3. Start drilling, start fracking, and start using our own energy. Other states have enriched their citizens and nearly elminated unemployment by using these resources that are on private land. If you are against the 'low prices' of discount stores, the best way to allow shoppers more choice is to empower them with better earnings. NOT through manipulated gov mandated min wage hikes, but better jobs and higher competitive pay. This would be direct result of using our own energy resources, yet Obama knows that Americans who arent dependent of gov welfare are much less likely to vote Dem, so he looks for ways to ensure America's decline and keep its citizens dependent of gov.

  4. Say It Loud, I'm Black and Ashamed: It's too bad that with certain "black" entertainment events, it seems violence and thuggery follows and the collateral damage that it leaves behinds continues to be a strain on the city in terms of people getting hurt, killed or becoming victims of crimes and/or stretching city resources. I remember shopping in the Meadows area years ago until violence and crime ended make most of the business pack you and leave as did with Lafayette Square and Washington Square. Over the past 10 to 12 years, I remember going to the Indiana Black Expo Soul Picnic in Washington Park. Violence, gang fights and homicides ended that. My great grandmother still bears the scares on her leg from when she was trampled by a group of thugs running from gun fire from a rival gang. With hundreds of police offices downtown still multiple shootings, people getting shot downtown during Black Expo. A number of people getting shots or murdered at black clubs around the city like Club Six on the west side, The Industry downtown, Jamal Tinsley's shot out in front of the Conrad, multiple fights and shootings at the skating rinks, shootings at Circle Center Mall and shooting and robberies and car jackings at Lafayette Mall. Shootings and gang violence and the State Fair. I can go on and on and on. Now Broad Ripple. (Shaking head side to side) Say It Loud, I'm Black and I'm Ashamed.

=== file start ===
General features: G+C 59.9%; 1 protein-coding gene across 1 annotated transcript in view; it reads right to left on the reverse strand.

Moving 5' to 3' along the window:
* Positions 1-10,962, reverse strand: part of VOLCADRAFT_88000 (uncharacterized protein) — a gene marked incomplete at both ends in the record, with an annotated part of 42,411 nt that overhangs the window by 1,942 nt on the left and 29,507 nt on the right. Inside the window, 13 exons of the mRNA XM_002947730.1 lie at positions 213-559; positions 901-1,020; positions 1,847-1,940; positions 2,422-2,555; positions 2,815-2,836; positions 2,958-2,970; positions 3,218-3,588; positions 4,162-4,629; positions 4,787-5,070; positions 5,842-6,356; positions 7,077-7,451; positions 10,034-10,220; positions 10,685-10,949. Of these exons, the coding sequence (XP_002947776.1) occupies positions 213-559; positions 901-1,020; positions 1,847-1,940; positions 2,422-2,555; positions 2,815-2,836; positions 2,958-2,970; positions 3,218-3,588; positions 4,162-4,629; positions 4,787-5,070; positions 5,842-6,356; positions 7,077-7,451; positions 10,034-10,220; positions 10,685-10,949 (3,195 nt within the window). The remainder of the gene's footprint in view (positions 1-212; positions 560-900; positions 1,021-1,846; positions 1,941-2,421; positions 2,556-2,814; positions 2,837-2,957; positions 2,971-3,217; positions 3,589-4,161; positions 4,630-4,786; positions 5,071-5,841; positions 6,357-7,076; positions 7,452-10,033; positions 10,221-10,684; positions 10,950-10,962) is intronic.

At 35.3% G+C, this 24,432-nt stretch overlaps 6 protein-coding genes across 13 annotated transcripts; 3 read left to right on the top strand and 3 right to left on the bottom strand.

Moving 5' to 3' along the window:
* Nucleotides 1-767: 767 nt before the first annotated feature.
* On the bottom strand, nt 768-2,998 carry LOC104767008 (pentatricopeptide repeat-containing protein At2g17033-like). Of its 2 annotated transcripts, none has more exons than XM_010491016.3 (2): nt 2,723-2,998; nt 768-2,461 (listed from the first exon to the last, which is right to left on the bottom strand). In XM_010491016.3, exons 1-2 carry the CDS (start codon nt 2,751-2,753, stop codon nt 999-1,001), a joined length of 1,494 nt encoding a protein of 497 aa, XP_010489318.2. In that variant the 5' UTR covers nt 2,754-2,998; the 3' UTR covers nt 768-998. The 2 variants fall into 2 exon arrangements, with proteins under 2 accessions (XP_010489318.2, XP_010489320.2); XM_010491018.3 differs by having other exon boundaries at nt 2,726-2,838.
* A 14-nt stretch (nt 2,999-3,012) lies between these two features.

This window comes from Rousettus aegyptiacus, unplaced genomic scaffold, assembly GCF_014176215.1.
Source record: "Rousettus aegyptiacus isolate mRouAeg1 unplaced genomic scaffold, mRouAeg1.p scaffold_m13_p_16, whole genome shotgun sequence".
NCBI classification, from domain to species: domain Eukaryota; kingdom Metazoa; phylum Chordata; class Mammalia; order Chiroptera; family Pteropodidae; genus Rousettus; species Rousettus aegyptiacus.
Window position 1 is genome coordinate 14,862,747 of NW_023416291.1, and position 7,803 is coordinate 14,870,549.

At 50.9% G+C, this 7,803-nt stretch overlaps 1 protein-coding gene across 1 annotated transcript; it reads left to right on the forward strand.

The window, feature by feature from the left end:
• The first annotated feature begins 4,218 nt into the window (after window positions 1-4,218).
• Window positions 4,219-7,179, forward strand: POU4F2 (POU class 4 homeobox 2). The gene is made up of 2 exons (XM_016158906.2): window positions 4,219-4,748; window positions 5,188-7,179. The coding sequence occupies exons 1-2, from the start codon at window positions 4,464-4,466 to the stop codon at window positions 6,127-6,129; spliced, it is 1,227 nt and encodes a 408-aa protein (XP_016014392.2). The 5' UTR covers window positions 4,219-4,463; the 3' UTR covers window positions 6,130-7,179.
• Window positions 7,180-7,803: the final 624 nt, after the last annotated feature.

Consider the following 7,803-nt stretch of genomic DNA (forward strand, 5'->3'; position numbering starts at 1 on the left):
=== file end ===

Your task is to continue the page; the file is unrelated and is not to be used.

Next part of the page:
5. Ballard Administration. Too funny. This is the least fiscally responsive administration I have ever seen. One thing this article failed to mention, is that the Hoosier State line delivers rail cars to the Amtrak Beech Grove maintenance facility for refurbishment. That's an economic development issue. And the jobs there are high-paying. That alone is worth the City's investment.